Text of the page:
When they made French Toast, Olive dipped the bread in the liquid while her mother cooked it. Older kids can beat up the eggs and also learn the science of cooking.
But she had her daughter do what was correct for her age.
“It was super fun,” said Birnbaum. She says that a lot.
“I’m a big believer in giving children something they can make their own,” she said. “Cooking is such a good way to let kids be creative and teach them at the same time.”
Don’t look for perfection, though.
“One of the tenets of our brand (America’s Test Kitchen) is that mistakes are okay, and part of learning,” she said.
And don’t worry about the mess. Many kids enjoy cleaning up with their grownups.
For more help, there’s the new Kitchen Classroom —a free weekly curriculum filled with recipes, science experiments and activities. You can find the week’s curriculm at americastestkitchen.com/articles/2258-kitchen-classroom-week-2
Parmesan Chicken Tenders
Dry measuring cups
12-inch nonstick skillet
1 cup shredded Parmesan cheese (3 ounces)
1 cup panko bread crumbs
1/2 teaspoon plus 1/4 teaspoon salt, measured separately
3 large eggs
3 tablespoons all-purpose flour
1 pound chicken tenderloins
2 tablespoons plus 2 tablespoons extra-virgin olive oil, measured separately
In shallow dish, stir together Parmesan, panko, and 1/2 teaspoon salt.
Coat: In bowl, whisk together eggs, flour, and remaining ¼ teaspoon salt. Add chicken to egg mixture and turn to coat well.
Dredge: Remove 1 piece of chicken, letting extra egg drip off, and add to dish with Parmesan mixture. Gently press Parmesan mixture onto chicken. Transfer to plate. Repeat with remaining chicken.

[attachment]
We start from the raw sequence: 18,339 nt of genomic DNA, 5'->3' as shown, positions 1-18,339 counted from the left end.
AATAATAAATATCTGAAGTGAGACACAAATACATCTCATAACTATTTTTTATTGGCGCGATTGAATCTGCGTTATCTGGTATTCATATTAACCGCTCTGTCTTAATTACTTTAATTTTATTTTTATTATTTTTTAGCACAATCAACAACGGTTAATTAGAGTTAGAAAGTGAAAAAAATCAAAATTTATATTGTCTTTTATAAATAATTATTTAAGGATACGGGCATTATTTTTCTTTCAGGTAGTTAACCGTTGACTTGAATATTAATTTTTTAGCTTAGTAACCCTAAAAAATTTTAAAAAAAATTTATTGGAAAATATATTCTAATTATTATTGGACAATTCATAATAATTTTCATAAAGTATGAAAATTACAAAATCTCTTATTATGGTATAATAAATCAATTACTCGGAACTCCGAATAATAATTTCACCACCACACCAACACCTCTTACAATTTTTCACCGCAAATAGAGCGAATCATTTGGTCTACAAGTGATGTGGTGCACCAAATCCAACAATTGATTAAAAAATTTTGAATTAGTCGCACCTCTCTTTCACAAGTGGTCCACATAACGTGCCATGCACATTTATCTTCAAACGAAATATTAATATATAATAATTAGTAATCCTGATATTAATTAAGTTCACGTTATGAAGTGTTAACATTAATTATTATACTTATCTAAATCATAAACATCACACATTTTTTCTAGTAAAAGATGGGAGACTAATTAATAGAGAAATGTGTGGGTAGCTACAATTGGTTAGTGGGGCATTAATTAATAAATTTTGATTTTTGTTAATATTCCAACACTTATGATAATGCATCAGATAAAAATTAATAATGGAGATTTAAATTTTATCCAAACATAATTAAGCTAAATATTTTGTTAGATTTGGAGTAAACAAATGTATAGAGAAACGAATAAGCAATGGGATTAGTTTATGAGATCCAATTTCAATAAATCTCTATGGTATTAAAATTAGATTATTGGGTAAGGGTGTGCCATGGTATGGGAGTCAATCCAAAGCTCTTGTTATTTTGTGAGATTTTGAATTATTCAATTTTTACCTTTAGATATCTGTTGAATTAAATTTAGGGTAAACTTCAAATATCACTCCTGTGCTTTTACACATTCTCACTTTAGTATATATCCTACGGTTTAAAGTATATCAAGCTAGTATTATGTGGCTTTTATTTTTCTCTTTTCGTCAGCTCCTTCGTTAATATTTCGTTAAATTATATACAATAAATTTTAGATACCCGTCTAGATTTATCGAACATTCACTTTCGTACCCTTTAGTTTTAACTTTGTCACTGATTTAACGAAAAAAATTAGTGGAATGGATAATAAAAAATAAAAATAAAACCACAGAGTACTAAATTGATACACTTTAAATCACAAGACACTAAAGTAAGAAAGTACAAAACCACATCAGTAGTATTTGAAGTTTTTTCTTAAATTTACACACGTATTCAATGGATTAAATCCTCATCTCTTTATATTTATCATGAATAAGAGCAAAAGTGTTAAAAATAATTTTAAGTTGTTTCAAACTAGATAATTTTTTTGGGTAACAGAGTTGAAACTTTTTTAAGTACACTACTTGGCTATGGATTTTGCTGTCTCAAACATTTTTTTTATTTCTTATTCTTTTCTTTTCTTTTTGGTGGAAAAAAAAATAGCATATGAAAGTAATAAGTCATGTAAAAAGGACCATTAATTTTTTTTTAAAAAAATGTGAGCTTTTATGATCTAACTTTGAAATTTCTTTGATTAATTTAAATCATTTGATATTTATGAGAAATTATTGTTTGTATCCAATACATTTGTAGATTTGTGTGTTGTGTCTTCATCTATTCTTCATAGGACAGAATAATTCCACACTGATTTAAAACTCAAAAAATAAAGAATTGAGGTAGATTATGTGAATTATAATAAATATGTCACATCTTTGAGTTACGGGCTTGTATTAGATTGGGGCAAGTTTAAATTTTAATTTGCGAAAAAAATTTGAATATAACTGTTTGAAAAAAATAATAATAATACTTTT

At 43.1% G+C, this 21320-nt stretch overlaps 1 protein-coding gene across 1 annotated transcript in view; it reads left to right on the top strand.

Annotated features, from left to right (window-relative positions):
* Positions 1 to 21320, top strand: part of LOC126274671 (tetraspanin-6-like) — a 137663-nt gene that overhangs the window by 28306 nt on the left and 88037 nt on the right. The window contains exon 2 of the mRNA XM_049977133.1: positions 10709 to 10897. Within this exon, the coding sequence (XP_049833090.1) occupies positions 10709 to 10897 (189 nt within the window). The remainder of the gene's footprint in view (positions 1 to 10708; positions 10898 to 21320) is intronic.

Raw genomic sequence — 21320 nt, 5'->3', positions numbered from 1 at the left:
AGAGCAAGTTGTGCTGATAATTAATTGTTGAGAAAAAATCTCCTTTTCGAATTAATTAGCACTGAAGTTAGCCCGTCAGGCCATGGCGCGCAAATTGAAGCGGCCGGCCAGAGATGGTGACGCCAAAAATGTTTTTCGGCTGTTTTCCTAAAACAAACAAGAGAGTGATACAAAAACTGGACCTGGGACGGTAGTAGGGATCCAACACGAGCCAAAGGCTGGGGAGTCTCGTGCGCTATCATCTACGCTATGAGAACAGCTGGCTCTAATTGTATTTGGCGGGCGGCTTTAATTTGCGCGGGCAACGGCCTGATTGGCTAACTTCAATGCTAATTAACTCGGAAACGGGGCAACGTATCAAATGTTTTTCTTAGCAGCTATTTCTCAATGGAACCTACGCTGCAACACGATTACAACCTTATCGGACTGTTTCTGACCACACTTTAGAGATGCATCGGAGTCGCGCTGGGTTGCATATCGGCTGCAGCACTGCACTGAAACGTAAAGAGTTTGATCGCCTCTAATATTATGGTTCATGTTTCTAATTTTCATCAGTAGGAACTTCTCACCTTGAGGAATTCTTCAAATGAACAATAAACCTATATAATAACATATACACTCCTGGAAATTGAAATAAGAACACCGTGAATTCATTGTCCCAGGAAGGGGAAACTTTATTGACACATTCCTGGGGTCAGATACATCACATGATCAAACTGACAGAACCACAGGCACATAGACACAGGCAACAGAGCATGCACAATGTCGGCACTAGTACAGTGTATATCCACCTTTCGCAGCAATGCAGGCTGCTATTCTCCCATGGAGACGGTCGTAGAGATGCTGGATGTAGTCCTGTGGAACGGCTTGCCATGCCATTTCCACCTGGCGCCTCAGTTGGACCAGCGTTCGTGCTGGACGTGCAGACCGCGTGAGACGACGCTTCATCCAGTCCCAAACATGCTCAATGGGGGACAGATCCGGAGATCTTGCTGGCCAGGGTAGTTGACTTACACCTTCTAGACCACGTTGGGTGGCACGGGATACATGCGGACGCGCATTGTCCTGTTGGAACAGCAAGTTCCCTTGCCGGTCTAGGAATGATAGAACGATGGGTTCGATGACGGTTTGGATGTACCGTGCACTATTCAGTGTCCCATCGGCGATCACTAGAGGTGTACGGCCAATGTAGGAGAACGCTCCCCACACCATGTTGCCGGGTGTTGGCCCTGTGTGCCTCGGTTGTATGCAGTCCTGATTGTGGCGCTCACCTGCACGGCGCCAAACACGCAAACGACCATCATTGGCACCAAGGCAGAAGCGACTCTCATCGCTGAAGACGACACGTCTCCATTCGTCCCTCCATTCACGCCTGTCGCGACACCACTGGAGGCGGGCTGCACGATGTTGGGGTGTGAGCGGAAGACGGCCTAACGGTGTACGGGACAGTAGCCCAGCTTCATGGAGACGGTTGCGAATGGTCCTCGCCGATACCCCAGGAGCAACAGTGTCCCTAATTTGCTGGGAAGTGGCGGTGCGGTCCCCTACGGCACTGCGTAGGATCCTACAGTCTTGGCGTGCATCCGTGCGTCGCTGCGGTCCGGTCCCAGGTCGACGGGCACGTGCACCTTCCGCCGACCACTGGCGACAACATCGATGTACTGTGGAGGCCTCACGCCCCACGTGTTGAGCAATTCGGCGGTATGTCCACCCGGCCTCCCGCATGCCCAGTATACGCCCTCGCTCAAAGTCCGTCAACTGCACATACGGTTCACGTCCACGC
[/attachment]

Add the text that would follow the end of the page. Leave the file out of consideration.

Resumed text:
Cook: Heat 2 tablespoons oil in skillet over medium heat for 1 minute. Add half of chicken and cook until registering 165 degrees, 6 to 7 minutes, flipping halfway. Repeat with remaining chicken.
Total Time: 35 minutes
Cranberry-Almond No-Bake Energy Bites
Dry measuring cups
3/4 cup (2 1/4 ounces) old-fashioned rolled oats
1/3 cup peanut, almond, or sunflower butter
1/3 cup sliced almonds
1/3 cup dried cranberries
2 tablespoons honey
1/8 teaspoon salt
Stir all ingredients in bowl with rubber spatula until well combined.
Shape: Use your wet hands to roll mixture into 12 balls (about 1 tablespoon each). Place balls on plate and cover with plastic wrap.
Chill: Refrigerate balls until firm, at least 30 minutes.
Variations: Use 1/3 cup chocolate chips instead of the almonds and 1/3 cup raisins instead of the dried cranberries to make these Chocolate-Raisin.
Use 1/3 cup sweetened coconut flakes instead of the almonds and 1/3 cup dried blueberries instead of dried cranberries to make these Blueberry-Coconut.
Total Time: 15 minutes, plus 30 minutes chilling time
Makes 12 bites
Notes: You can add 1 tablespoon of chia seeds or ground flax seed to oat mixture, if desired. Energy bites can be refrigerated in an airtight container for up to three days.
Cheesy Scrambled Eggs
Dry measuring cups
12-inch nonstick skillet
8 large eggs
1/8 teaspoon salt
2 tablespoons unsalted butter
1/4 cup shredded extra-sharp cheddar cheese (1 ounce)
Add eggs, salt and pepper to bowl and beat with a fork until very well combines, about 30 seconds. In skillet, melt butter over medium-high heat, swirling to coat skillet. Add egg mixture and use rubber spatula to constantly scrape bottom and sides of skillet until eggs begin to clump, 1 to 2 minutes.
Reduce heat to low. Sprinkle cheddar over eggs. Gently and constantly stir eggs until clumped and slightly wet, about 1 minutes. Turn off heat.
Note: You can try out different cheeses, such as shredded Monterey Jack, crumbled feta or grated Parmesan to see which you like best with your eggs. You can also add 1 tablespoon of chopped fresh herbs (such as chives, parsley or dill), 2 cups of chopped baby spinach, 1/4 cup of chopped deli ham or halved cherry tomatoes or one or two slices of crumbled cooked bacon.
Total time: 15 minutes
On Twitter: @gailciampa